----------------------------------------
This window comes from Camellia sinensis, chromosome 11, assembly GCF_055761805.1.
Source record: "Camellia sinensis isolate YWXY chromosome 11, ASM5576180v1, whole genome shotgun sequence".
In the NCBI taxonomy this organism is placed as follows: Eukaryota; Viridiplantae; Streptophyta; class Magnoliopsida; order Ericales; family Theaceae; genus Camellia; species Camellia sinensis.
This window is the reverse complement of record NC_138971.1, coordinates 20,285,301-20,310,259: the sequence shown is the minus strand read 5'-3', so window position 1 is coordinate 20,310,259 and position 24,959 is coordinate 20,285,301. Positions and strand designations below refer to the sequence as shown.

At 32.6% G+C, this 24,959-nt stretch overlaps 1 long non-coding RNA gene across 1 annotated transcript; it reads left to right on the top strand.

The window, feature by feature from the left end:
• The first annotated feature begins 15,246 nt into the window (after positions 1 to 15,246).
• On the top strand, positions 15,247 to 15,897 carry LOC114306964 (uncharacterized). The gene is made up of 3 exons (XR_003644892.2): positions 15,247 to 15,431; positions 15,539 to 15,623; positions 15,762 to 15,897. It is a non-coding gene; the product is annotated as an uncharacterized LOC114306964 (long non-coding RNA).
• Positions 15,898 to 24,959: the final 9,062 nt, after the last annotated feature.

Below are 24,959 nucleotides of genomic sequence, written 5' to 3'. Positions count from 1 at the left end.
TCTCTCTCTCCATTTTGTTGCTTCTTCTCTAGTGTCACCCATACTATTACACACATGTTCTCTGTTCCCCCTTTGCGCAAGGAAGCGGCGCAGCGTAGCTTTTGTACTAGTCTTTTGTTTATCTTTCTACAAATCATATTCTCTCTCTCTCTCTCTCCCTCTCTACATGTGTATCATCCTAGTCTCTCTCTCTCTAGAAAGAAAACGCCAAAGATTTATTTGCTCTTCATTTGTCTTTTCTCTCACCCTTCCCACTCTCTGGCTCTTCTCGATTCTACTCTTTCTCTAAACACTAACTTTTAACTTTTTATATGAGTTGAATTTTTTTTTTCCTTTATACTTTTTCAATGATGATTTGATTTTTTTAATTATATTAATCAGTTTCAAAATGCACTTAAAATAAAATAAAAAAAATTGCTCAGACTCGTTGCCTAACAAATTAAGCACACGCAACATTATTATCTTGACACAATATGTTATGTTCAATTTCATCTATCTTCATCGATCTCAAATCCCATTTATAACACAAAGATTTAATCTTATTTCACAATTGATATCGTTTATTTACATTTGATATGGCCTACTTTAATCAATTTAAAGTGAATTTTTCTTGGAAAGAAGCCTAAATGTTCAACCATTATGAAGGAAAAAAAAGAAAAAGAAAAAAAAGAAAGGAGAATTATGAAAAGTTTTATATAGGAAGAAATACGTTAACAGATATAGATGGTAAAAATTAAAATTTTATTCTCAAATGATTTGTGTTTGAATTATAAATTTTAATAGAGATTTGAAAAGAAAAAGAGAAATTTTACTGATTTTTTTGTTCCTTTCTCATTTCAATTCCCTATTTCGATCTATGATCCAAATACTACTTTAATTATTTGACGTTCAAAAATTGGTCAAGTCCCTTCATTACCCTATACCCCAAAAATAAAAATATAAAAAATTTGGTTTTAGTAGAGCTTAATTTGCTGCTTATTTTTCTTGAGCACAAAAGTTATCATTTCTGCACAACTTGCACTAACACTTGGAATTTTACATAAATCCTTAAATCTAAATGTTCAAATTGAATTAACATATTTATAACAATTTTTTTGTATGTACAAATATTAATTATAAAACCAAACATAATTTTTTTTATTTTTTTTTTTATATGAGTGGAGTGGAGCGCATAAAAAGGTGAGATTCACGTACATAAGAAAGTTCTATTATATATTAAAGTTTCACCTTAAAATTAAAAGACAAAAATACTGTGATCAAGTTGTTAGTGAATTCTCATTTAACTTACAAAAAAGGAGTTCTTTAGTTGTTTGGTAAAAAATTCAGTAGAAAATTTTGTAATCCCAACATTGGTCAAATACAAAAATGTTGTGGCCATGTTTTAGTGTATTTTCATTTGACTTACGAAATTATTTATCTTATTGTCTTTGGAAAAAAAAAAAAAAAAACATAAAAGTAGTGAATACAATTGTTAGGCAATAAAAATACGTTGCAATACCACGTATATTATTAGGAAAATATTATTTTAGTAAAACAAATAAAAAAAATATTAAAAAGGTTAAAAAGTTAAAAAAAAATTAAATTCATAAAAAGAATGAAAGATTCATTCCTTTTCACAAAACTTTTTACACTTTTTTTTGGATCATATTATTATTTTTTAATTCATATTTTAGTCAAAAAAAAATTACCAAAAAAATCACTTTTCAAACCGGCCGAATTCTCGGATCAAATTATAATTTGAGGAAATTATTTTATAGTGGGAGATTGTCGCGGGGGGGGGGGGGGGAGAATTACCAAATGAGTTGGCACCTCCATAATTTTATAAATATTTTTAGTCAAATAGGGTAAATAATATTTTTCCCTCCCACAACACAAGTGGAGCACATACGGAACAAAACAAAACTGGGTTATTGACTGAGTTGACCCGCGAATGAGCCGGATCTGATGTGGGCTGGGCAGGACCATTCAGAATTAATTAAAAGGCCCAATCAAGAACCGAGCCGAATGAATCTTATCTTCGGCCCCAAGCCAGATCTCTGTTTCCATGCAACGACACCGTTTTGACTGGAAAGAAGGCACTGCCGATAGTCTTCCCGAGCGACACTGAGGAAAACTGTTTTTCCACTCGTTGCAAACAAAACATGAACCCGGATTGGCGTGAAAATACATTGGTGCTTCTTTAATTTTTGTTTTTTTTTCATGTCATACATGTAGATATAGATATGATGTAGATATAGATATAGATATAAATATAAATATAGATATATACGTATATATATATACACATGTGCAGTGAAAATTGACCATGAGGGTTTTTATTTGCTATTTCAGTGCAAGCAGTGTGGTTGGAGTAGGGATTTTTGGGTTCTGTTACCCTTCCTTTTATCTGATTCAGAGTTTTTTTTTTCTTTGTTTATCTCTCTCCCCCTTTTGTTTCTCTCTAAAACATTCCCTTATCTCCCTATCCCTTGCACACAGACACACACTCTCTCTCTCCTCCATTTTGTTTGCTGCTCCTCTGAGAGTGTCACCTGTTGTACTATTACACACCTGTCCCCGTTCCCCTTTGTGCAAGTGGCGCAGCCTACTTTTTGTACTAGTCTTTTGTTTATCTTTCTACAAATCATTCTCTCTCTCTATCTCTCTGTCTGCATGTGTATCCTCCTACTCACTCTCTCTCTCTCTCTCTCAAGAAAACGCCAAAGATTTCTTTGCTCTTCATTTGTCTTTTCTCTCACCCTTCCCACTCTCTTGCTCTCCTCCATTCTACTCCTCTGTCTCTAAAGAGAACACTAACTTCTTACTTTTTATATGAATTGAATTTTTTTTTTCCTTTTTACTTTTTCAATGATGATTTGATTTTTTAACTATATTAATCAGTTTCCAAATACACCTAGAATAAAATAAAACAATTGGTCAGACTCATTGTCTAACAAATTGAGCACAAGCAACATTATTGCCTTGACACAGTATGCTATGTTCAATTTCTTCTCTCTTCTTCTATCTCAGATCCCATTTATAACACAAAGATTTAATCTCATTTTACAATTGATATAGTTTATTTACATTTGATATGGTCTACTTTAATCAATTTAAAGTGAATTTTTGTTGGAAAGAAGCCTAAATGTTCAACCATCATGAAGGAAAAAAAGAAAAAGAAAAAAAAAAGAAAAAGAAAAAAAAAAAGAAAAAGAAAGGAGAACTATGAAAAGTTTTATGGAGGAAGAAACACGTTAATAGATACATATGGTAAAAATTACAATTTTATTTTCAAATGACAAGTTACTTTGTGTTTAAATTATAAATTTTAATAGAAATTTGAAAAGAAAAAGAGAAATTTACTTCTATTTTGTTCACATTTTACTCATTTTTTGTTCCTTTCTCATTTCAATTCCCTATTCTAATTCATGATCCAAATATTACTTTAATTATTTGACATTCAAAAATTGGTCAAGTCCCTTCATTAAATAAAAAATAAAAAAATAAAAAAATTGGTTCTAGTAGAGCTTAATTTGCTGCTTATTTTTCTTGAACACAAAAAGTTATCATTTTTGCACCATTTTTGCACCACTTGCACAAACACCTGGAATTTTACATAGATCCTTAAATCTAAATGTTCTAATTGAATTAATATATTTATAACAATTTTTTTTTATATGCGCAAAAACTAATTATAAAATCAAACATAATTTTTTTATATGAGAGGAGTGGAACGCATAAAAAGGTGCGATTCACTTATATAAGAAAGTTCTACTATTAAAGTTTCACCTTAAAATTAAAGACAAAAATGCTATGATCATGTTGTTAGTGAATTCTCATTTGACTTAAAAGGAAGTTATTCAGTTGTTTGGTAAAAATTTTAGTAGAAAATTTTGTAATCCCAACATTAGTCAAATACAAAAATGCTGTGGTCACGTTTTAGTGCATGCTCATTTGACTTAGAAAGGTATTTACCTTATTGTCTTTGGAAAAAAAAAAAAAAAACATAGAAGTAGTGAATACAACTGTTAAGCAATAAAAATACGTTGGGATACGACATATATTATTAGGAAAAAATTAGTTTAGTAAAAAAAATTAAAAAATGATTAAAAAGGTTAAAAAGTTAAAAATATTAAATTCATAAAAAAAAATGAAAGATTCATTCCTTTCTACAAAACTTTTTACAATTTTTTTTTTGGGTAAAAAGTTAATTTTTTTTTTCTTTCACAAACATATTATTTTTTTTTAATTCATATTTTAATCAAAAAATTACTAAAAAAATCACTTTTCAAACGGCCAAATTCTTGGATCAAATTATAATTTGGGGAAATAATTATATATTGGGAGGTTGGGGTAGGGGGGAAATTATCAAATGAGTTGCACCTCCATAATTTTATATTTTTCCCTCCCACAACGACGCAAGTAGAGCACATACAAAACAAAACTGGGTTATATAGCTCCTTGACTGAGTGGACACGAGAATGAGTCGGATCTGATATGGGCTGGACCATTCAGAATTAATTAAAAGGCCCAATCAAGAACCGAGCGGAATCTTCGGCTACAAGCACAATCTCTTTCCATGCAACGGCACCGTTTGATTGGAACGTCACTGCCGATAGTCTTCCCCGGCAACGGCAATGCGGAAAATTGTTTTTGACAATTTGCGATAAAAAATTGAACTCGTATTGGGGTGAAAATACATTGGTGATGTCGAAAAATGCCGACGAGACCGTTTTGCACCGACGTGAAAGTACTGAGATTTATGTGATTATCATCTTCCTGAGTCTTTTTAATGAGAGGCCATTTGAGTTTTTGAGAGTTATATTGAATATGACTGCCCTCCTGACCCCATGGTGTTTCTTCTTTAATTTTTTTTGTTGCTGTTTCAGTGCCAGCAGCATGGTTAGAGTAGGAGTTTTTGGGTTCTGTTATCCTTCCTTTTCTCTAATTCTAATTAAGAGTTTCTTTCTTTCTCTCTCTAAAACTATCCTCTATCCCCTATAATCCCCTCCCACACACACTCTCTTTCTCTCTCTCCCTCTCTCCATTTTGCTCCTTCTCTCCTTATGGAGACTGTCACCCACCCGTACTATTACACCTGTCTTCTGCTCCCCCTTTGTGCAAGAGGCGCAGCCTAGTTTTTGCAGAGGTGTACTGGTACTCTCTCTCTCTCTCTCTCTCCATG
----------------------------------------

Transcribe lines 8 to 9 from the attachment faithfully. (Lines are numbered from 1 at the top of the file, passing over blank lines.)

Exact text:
• On the top strand, positions 15,247 to 15,897 carry LOC114306964 (uncharacterized). The gene is made up of 3 exons (XR_003644892.2): positions 15,247 to 15,431; positions 15,539 to 15,623; positions 15,762 to 15,897. It is a non-coding gene; the product is annotated as an uncharacterized LOC114306964 (long non-coding RNA).
• Positions 15,898 to 24,959: the final 9,062 nt, after the last annotated feature.